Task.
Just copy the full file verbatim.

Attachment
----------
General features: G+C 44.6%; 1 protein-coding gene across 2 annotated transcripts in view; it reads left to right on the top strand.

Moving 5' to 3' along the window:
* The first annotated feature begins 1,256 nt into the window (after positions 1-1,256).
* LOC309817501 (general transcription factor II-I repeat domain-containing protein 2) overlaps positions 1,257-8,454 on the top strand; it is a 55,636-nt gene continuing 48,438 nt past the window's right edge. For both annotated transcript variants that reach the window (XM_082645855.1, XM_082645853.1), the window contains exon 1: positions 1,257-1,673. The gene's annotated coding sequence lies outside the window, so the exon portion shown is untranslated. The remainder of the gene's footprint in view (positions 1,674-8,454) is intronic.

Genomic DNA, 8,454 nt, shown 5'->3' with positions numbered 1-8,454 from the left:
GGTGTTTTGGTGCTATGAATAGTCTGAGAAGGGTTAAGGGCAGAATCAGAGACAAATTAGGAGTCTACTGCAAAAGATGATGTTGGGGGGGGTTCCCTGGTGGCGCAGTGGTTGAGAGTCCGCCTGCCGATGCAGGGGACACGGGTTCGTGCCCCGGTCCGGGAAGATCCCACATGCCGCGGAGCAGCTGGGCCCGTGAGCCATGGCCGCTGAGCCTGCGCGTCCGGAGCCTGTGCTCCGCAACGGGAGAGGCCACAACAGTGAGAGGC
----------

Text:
General features: G+C 44.6%; 1 protein-coding gene across 2 annotated transcripts in view; it reads left to right on the top strand.

Moving 5' to 3' along the window:
* The first annotated feature begins 1,256 nt into the window (after positions 1-1,256).
* LOC309817501 (general transcription factor II-I repeat domain-containing protein 2) overlaps positions 1,257-8,454 on the top strand; it is a 55,636-nt gene continuing 48,438 nt past the window's right edge. For both annotated transcript variants that reach the window (XM_082645855.1, XM_082645853.1), the window contains exon 1: positions 1,257-1,673. The gene's annotated coding sequence lies outside the window, so the exon portion shown is untranslated. The remainder of the gene's footprint in view (positions 1,674-8,454) is intronic.

Genomic DNA, 8,454 nt, shown 5'->3' with positions numbered 1-8,454 from the left:
GGTGTTTTGGTGCTATGAATAGTCTGAGAAGGGTTAAGGGCAGAATCAGAGACAAATTAGGAGTCTACTGCAAAAGATGATGTTGGGGGGGGTTCCCTGGTGGCGCAGTGGTTGAGAGTCCGCCTGCCGATGCAGGGGACACGGGTTCGTGCCCCGGTCCGGGAAGATCCCACATGCCGCGGAGCAGCTGGGCCCGTGAGCCATGGCCGCTGAGCCTGCGCGTCCGGAGCCTGTGCTCCGCAACGGGAGAGGCCACAACAGTGAGAGGC